Prayer


I used to tell people that we Muslims pray five times a day (called Salat in Arabic) and I would get responses such as “ I only pray to my  Gods when I need something (comment from a Hindi friend)” or “ we are better, we only pray to God one (or three) time(s) and thus we bother God less than you”.  These statements confused me, our five daily prayers are basically avenues in which we can remember God and his greatness, why is praying less better?

I then realized that maybe we are using the same word to explain two different phenomena. In Islam our five prayers involved following a strict set of steps. We stand for prayer and recite the opening chapter of the Quran (Surah Al-Fatihah), followed by verses or chapters from the Quran that we choose.  After that we kneel/bow, glorify the greatness of Allah and then we prostrate to the floor and glorify the highness of Allah. This is repeated anywhere between 1 to 4 times depending on the type and time of prayer.  Compared to Christianity where they may kneel and pray to God in usually an unscripted manner (to the best of my knowledge), this is probably what leads to the above confused statements. Our prayers are mainly to glorify and remember Allah, while others pray usually to thank or request something from God.

What does the word “prayer” actually mean?  I checked oxford dictionary and got the following meanings for prayer, “(noun) a request for help or expression of thanks addressed to God or another deity…”.   While the word correctly defines the Christian mode of prayer, I found it lacking in describing what we call prayer.  If prayer is not the best word then what is a better word? Worship which is defined as “(noun) the feeling or expression of reverence and adoration for a deity. 2 religious rites and ceremonies…” according the Oxford dictionary seems to be a better definition.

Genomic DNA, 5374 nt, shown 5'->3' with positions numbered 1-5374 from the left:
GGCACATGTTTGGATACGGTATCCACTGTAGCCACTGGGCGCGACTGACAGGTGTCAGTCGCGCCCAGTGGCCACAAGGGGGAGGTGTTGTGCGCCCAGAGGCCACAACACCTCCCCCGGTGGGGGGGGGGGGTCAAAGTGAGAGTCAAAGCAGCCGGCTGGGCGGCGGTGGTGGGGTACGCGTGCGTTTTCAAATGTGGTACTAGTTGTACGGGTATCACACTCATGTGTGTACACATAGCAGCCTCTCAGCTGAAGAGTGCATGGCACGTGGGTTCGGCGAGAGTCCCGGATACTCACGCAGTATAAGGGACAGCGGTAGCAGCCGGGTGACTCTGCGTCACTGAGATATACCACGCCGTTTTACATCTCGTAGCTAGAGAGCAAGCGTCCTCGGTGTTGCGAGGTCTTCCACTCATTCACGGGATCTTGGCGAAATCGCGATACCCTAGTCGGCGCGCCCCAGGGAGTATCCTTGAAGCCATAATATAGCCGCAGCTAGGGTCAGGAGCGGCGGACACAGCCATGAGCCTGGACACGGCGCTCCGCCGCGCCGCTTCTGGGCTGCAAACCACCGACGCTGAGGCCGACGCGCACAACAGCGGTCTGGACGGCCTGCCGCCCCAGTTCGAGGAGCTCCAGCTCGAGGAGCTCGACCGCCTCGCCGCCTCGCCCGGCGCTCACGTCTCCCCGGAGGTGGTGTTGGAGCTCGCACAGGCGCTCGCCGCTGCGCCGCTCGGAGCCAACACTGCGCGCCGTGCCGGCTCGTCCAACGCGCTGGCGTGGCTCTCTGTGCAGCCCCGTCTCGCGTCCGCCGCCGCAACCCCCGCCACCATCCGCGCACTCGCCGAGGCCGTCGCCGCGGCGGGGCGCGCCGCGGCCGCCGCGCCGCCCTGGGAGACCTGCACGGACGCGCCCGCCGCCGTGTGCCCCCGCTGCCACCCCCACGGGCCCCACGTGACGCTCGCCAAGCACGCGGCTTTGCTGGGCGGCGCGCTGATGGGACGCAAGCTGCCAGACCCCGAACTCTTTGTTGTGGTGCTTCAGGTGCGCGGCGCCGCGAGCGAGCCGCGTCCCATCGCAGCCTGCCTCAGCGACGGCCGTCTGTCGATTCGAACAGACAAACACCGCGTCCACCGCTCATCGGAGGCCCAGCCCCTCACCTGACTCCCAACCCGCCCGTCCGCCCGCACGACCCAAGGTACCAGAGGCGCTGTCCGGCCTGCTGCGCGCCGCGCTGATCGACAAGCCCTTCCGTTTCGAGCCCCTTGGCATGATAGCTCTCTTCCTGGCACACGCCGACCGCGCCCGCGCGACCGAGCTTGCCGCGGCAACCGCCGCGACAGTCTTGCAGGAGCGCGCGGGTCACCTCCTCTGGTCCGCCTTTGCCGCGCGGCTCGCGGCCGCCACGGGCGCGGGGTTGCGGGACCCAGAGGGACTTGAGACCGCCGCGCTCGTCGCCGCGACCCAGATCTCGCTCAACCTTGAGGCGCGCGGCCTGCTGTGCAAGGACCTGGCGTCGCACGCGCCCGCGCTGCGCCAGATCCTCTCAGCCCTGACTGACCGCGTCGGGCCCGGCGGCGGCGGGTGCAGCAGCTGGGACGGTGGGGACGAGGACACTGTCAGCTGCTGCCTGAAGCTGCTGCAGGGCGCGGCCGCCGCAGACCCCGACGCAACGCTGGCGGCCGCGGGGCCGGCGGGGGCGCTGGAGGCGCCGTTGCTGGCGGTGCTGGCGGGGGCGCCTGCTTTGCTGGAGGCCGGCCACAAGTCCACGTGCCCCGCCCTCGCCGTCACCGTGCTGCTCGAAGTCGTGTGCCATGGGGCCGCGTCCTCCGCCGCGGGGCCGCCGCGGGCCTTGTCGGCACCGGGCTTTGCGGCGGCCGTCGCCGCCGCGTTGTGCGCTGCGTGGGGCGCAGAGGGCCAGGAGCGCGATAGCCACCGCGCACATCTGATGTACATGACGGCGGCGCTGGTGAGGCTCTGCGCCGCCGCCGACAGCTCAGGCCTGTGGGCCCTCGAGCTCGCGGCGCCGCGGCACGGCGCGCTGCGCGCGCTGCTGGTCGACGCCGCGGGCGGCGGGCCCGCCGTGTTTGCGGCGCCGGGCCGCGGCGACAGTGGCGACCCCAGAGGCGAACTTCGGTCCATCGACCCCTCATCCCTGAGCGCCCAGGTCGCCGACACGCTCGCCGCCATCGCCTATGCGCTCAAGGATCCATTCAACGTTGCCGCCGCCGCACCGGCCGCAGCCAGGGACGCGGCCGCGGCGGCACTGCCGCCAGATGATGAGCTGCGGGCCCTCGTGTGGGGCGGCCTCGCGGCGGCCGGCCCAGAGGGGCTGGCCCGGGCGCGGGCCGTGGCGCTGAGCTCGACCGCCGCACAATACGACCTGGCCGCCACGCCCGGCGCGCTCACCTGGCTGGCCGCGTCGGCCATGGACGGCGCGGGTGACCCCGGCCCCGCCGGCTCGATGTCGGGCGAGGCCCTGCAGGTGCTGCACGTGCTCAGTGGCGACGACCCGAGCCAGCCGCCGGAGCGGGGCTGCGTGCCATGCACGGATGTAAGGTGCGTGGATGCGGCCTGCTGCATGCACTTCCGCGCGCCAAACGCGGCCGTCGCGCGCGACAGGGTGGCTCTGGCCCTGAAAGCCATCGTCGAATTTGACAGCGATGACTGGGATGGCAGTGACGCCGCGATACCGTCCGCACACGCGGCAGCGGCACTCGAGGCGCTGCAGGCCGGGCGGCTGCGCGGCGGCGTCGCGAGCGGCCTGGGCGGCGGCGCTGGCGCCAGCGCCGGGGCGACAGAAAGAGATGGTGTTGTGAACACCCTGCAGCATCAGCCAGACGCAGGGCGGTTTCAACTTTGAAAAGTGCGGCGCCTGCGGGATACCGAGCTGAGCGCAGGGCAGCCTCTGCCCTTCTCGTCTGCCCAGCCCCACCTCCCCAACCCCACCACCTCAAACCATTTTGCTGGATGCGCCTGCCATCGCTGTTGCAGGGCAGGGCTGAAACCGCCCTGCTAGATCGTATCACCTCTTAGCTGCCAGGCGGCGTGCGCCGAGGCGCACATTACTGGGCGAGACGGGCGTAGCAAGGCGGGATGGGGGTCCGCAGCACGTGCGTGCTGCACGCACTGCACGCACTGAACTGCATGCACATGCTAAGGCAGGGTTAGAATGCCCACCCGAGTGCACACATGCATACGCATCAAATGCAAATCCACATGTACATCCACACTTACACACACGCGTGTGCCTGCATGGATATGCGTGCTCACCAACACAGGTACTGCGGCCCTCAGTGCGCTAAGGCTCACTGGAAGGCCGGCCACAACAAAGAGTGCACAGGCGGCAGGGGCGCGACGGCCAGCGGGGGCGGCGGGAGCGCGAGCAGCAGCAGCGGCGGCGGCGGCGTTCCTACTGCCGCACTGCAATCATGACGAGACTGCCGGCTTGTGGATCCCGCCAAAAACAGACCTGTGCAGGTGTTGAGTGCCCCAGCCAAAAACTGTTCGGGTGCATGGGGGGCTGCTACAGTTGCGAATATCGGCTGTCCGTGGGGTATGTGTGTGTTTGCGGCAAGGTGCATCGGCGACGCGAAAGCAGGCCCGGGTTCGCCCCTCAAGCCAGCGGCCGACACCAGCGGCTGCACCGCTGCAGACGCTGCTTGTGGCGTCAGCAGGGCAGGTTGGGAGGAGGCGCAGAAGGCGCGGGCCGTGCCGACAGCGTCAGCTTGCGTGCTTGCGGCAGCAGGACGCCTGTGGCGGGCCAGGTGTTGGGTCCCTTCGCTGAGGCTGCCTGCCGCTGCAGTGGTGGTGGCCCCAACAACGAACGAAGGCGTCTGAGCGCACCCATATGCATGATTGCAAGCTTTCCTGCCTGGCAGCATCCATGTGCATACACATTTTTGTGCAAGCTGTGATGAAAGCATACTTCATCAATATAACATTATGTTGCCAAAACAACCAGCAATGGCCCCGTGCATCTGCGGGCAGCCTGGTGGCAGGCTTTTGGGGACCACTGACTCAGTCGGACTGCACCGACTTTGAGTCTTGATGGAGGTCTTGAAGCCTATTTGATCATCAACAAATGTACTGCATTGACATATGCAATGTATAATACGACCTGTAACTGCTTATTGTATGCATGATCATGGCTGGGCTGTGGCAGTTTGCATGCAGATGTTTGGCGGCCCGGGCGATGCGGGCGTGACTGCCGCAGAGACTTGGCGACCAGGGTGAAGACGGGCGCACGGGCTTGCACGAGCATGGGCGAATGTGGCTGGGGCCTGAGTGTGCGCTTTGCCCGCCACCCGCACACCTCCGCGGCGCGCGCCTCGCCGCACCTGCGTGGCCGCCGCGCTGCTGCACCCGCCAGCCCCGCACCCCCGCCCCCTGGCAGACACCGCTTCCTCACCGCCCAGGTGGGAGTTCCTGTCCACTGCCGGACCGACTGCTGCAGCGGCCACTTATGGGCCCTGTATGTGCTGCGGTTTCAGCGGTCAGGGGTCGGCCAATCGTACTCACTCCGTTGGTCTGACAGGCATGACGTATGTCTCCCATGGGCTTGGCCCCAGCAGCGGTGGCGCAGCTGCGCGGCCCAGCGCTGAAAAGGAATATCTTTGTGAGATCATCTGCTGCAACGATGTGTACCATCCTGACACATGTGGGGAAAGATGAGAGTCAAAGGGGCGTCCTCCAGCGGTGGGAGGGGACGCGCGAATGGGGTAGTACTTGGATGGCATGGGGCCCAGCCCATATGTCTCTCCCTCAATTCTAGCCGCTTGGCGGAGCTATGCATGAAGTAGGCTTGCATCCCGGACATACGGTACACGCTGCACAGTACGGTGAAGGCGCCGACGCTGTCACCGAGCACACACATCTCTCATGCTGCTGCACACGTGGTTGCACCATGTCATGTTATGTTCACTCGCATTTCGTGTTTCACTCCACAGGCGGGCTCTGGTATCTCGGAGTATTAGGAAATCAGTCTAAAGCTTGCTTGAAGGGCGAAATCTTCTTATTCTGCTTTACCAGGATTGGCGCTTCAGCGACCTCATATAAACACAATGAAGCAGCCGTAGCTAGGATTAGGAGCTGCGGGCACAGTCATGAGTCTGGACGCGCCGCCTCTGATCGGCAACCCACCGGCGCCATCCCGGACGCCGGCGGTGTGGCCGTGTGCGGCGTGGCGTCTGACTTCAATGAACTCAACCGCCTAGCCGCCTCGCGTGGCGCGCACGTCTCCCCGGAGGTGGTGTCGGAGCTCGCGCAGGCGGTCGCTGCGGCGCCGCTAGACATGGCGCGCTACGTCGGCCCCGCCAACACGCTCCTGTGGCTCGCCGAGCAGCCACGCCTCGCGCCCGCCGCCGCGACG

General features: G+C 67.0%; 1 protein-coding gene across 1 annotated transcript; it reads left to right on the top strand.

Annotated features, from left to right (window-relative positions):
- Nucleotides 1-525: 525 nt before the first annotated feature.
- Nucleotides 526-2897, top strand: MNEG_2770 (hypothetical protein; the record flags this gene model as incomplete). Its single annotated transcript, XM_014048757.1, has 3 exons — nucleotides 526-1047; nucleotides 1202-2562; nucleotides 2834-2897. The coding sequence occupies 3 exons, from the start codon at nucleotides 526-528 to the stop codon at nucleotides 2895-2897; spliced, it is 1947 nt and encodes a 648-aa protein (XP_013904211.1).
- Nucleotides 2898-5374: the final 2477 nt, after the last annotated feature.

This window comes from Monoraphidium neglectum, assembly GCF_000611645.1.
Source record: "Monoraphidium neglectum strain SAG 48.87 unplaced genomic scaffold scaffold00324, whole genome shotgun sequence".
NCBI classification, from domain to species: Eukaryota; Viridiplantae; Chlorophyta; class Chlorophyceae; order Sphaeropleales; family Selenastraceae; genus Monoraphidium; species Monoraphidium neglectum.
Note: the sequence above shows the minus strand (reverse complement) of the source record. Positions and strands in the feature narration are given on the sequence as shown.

Okay now that we resolved the name question regarding our five acts of Worship (see, I am adapting already), I can speak about the Muslim form of prayer. In Arabic it is called du’aa and before today I could not use a term to distinguish it from our five acts of worship (since both would translate into prayer). Like the Christian prayer, it is unscripted and basically a means to ask or thank Allah for something. It is usually done after an act of worship, at night, in the morning, before we eat, after we eat, before an exam or basically at any and all times of the day or night. Since Muslims are encouraged to constantly remember God and ask from him, du’aa (or the Muslim prayer), happens countless times a day.  Even our greetings ( my favorite greeting ever), Salam Alakium or Peace be upon you is a form of du’aa and we try to compete with each other by returning a better greeting such as “and Peace be upon you and Allah’s Mercy and Blessings” (Arabic version: Walakium Asalam wa Rahmatullah wa Barakatu)

All du’aas’ are not equal and there are usually simple forms that we should follow in our du’aa to increase the chance of Allah accepting the du’aa.   Surah Al-Fatihah, the first chapter in the Quran (literally translated as the Opening) and the chapter that we must recite during every act of worship we do, teaches Muslims how to make du’aa (prayer) that is most acceptable to Allah. Actually the reason I wrote the whole article above, was to get a chance to take about Surah Al-Fatihah and it verses.  This topic, however, I will leave this for a latter blog. I guess consider this post an introduction

For some reason the word worship used to define the five daily prayers does not seem to be the best word fit. Worship, feels too big and vague, let me know if you have a better suggestion.

I will end with a reminder (to Muslims) or an interesting theological point to others.

When Muslims make du’aa, they hope that it will be accepted (as everyone else). However, sometimes ones du’aa never gets answered (according to our perceptions), then what? Well Muslims believe that any du’aa that has not been accepted will be a reward waiting for us in the Day of Judgment and that Allah loves to hear and respond (which may not be in the manner we expect or realize) to our du’aa and thus Muslims are encouraged to make du’aa for every small and large thing they can.

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